When the Korean War broke out in June 1950 Larry Haynes of North Port, Fla. was a 19-year-old Army corporal serving in H-Company, 17th Infantry Regiment, 7th Infantry Division in Japan.
“We made the Inchon Landing with Gen. MacArthur and the Marines in September 1950. The weather had turned bad and the rise and fall of the tide at Inchon was the big problem during the landing,” the former 80-year-old ‘Dog Face’ recalled.
“We faced little resistance during the landing and we weren’t there very long. We cut the North Korean’s supply line and they bugged out,” he said. “We boarded trucks and headed south diagonally across the Korean peninsula to the southern most port city of Pusan.
“At Pusan we boarded ships again and sailed around the tip of the peninsula to Iwon on the country’s eastern shore. Iwon was quite a bit north of the 38th Parallel that divides the north and south and we began our march to the Yalu River that separates North Korean and China 117 miles further up into North Korea.
“During the landing and on the way up we experienced little resistance from the North Koreans. By Thanksgiving MacArthur was predicting: ‘We’ll be home by Christmas,'” Haynes recalled more than 60 years later. “It was early December when we reached the Yalu.
“At this point the Army’s 7th Division and 1st Marines Division were attacked by tens of thousands of Chinese who came across the river and got in the war in support of their North Korean comrades. It’s been estimated we were outnumbered 16 or 20 to 1.”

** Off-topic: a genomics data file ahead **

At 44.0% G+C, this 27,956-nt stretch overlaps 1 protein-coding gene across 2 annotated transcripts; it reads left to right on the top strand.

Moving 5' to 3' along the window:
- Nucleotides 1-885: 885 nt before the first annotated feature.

Both the Army and Marines began their retreat from the Yalu to waiting LST’s (Landing Ship Tank) on the beach near Hamhung and Hungnam, 75 miles away. The beleaguered Soldiers and Marines were plucked from the clutch of defeat by U.S. Navy’s ships and transported south to Pusan and safety.
“The Inchon Invasion was MacArthur’s greatest victory in Korea. The Yalu River Engagement was his worst debacle,” Haynes said. “The general’s thinking was that the Chinese would not get in the war and the North Korean military would be brought to its knees at the Yalu. He was wrong.
“The weather was as big a problem as the enemy. It was -39 degrees and we weren’t properly dressed for the cold. For one thing we had leather boots and when they got wet in the snow your feet froze unless you were wearing a couple of pair of dry woolen socks.
“Our battalion colonel got us an extra pair of socks that we guarded with our lives. They were the difference between frost bite, which could cause your toes to turn black and fall off, and surviving with all ten toes,” he said.
In Haynes’ case he tried to keep his feet warm and dry with two pairs of socks, but he still got frost bitten toes that almost fell off. Both his hands were also frost bitten during the return march from the Yalu. His fingers are damaged and crooked today because of the cold he suffered during the war.
He was a staff sergeant in charge of a couple of .30 caliber machine-guns and a platoon of soldiers to operate them. His guns were often used to support the division’s infantry companies that lacked automatic weapon fire power.
“Because of the terribly cold weather many of our soldiers cracked. They would throw their weapons over the side of a mountain and sit down along the edge of the road and tell me: ‘Sergeant I can’t go any further,’ ” Haynes recalled. “I’d tell them: ‘There are no trucks for you to ride in. You either get up or you’ll freeze to death along the side of the road.’ Many did just that.”
As they came around the side of a mountain on the narrow dirt road during their retreat to the coast, the Chinese had blown a bridge across a deep gulch in front of them.